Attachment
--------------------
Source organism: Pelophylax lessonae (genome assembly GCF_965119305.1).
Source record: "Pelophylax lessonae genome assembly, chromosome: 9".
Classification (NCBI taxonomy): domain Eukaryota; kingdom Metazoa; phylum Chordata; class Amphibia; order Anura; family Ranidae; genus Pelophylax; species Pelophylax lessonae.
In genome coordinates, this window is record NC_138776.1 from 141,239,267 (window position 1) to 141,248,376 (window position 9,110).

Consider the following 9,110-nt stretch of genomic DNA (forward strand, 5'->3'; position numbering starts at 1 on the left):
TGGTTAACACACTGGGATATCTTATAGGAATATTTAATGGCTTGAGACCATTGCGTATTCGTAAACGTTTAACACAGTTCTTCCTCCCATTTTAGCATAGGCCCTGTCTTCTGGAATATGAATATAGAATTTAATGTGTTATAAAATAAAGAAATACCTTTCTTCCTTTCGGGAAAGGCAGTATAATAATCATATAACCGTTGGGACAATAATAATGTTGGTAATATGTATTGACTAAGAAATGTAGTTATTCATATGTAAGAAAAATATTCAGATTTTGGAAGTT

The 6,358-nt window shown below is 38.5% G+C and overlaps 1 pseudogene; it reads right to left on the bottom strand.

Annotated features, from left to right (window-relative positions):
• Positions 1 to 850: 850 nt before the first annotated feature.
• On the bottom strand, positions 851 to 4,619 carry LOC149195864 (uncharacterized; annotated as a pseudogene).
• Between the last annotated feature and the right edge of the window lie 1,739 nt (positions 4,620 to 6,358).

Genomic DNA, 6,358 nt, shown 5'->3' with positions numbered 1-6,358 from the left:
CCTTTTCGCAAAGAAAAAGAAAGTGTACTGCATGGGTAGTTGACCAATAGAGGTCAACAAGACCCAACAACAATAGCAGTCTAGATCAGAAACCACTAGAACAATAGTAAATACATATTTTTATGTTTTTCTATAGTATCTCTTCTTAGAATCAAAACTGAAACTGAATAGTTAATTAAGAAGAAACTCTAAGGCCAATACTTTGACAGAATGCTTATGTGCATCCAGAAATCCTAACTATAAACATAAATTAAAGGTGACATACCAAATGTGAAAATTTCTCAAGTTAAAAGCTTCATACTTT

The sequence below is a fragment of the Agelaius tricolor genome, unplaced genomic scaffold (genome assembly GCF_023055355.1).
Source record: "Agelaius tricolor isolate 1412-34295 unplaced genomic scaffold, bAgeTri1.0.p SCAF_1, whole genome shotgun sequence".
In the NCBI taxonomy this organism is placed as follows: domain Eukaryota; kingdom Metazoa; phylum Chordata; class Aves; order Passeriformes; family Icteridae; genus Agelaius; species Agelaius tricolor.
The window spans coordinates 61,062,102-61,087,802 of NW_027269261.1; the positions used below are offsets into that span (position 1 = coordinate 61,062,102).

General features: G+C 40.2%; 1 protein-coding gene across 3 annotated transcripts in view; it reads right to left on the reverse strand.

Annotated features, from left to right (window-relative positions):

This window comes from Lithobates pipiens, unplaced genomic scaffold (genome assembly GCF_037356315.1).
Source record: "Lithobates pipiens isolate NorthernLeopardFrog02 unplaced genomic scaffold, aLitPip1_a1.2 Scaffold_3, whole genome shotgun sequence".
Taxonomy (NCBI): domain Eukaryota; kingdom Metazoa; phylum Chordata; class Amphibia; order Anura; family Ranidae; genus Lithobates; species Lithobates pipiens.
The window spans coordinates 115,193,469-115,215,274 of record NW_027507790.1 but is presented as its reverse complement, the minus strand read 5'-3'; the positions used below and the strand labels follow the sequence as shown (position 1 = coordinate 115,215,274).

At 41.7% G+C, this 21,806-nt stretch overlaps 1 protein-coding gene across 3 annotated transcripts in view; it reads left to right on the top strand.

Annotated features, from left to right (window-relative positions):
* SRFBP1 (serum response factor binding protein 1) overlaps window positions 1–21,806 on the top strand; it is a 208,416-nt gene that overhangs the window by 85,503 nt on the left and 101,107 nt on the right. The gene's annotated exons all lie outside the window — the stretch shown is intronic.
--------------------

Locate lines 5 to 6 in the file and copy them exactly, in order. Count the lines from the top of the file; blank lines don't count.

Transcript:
Consider the following 9,110-nt stretch of genomic DNA (forward strand, 5'->3'; position numbering starts at 1 on the left):
TGGTTAACACACTGGGATATCTTATAGGAATATTTAATGGCTTGAGACCATTGCGTATTCGTAAACGTTTAACACAGTTCTTCCTCCCATTTTAGCATAGGCCCTGTCTTCTGGAATATGAATATAGAATTTAATGTGTTATAAAATAAAGAAATACCTTTCTTCCTTTCGGGAAAGGCAGTATAATAATCATATAACCGTTGGGACAATAATAATGTTGGTAATATGTATTGACTAAGAAATGTAGTTATTCATATGTAAGAAAAATATTCAGATTTTGGAAGTT